Saturday, February 18, 2006
The Killers Double Shot
The Killers (Robert Siodmak, 1946)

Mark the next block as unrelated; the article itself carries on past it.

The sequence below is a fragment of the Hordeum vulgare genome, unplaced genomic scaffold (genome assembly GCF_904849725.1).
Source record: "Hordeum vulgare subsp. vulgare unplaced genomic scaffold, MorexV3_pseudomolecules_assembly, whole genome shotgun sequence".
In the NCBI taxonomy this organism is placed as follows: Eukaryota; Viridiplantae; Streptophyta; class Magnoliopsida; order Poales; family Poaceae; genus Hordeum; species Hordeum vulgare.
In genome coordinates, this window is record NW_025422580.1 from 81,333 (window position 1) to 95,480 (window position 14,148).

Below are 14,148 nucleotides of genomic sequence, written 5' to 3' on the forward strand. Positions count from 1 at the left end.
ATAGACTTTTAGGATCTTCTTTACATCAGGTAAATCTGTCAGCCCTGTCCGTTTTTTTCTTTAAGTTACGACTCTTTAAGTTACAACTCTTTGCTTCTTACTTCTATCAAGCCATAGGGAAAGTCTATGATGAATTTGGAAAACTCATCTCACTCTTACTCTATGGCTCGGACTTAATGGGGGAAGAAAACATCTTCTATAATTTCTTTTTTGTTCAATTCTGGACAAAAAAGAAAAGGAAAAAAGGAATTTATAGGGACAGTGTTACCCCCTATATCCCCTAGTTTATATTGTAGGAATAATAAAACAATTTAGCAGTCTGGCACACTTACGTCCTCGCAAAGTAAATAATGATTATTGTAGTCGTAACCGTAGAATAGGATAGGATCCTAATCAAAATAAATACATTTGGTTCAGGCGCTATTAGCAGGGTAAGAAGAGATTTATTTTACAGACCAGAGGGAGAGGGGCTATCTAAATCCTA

I saw this films a couple of years ago in a class at the University of Buffalo and forgot most everything about it except it was a prototypical film noir. It certainly is a sturdy, dependable noir, but it still has some significant flaws. The taut, fantastic opening was based on the short story of the same name by Hemingway, whose name gave the film some promotional clout. The rest of the film centers around an insurance investigator, played by Edmond O’Brien, trying to figure out why two men went to a small New Jersey town to murder The Swede (Burt Lancaster), none of which is in Hemingway’s story. While visually this film is tremendous, there are some issues with the script and characters. Siodmak was a master of the dark/white contrast that defined film noir. He’s also good at creating tension through his imagery. But I still have some lingering questions: What is the motivation of O’Brien’s character? Why is he so interested in a pretty insignificant murder? The whole thing teeters on being ludicrous. There are also times where the wooden acting by Lancaster and Ava Gardner makes me wince. Despite some flaws, I feel this is a great representation of film noir. [Postscript: I rented the two-disc Criterion addition with the 1964 Don Siegel version. I turned it off about half an hour in because it was nauseatingly dated, in a bad 60’sish way.